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Tackling the impacts of light aircraft noise

Addressing noise from light aircraft was a key factor in the creation of AEF back in the 1970s. Many of those problems still exist today, whether it’s the intrusiveness associated with a relatively low-flying plane or helicopter, or the repetitive nature of activities like circuit flying for training purposes or aerobatics. 

While light aircraft are less noisy, in decibels, than larger commercial aircraft, their slower speeds, lower flight altitudes and tonal characteristics frequently combine to create a noise disturbance for local communities. In fact, the useful but now obsolete Government planning guidance on noise and planning acknowledged that “local planning authorities should also be aware that in some circumstances the public perceive general aircraft noise levels as more disturbing than similar levels around major airports” and that “helicopter noise has different characteristics from that from fixed-wing aircraft, and is often regarded as more intrusive or more annoying by the general public”.

AEF receive more queries about noise pollution than about any other subject related to aviation. Many of these queries relate specifically to noise pollution from light aircraft. We have collected our member’s experiences in several surveys over the years, and they demonstrate that alarm bells should be ringing over light aircraft noise.

Despite coming to the attention of policymakers, few measures have been put in place over the decades to control unreasonable levels of noise. The UK lags behind countries like Germany, which has made it mandatory for light aircraft to be fitted with silencers and other noise-reducing technologies, and New York, which recently took steps to allow residents to sue operators of helicopters engaged in leisure flights for nuisance.    

A recent report for the Government on decarbonising general aviation highlighted that there are over 5,000 fixed-wing aircraft under 5,700kg registered in the UK and a further 2,500 helicopters and microlights. While the long-term trend has seen a general decline in flying hours since 2006, records show that the number of movements has increased since the pandemic. These aircraft operate from a mix of licensed airfields, private landing sites and helipads all over the UK, totalling over 400 facilities.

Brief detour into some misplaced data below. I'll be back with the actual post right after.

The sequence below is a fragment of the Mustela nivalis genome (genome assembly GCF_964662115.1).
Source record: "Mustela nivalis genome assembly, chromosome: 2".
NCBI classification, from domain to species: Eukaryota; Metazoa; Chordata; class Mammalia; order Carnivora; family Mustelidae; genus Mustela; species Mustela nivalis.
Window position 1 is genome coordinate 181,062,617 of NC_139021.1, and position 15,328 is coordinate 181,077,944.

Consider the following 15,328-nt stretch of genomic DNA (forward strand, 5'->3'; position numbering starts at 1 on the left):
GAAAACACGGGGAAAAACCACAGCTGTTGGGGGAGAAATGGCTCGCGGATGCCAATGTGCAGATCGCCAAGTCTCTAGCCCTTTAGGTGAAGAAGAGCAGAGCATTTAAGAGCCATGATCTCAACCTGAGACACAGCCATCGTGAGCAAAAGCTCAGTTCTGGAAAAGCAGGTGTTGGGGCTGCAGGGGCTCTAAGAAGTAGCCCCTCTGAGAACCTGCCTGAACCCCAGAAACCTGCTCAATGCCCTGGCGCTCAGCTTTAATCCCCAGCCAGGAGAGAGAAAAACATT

What do we want to see?

AEF believes that no one’s life should be blighted by aircraft noise. We want to see greater transparency in reporting, and national and local authorities being able, and seen, to hold airfields and pilots accountable for reducing noise impacts. As such, we call for:

  • The CAA to be transparent about the number of complaints it receives about light aircraft noise (currently, data is not published);
  • Planning policy guidance on how to assess aircraft noise and a range of suggested planning conditions that can be applied to airfield planning applications to be reinstated; 
  • A local authority commitment to investigate claimed breaches of planning conditions and to enforce them where they are proved; 
  • Airfields to be good neighbours by enforcing noise abatement procedures and other noise control measures effectively;
  • Airfields to require newer, and quieter engines in all small planes engaged in repetitive activities like circuit flying and aerobatics, encouraging owners to retrofit other aircraft with silencers and multi-bladed propellers which are available); and
  • Effective noise monitoring around airfields.

For general guidance on aircraft noise, please go to AEF’s noise guide.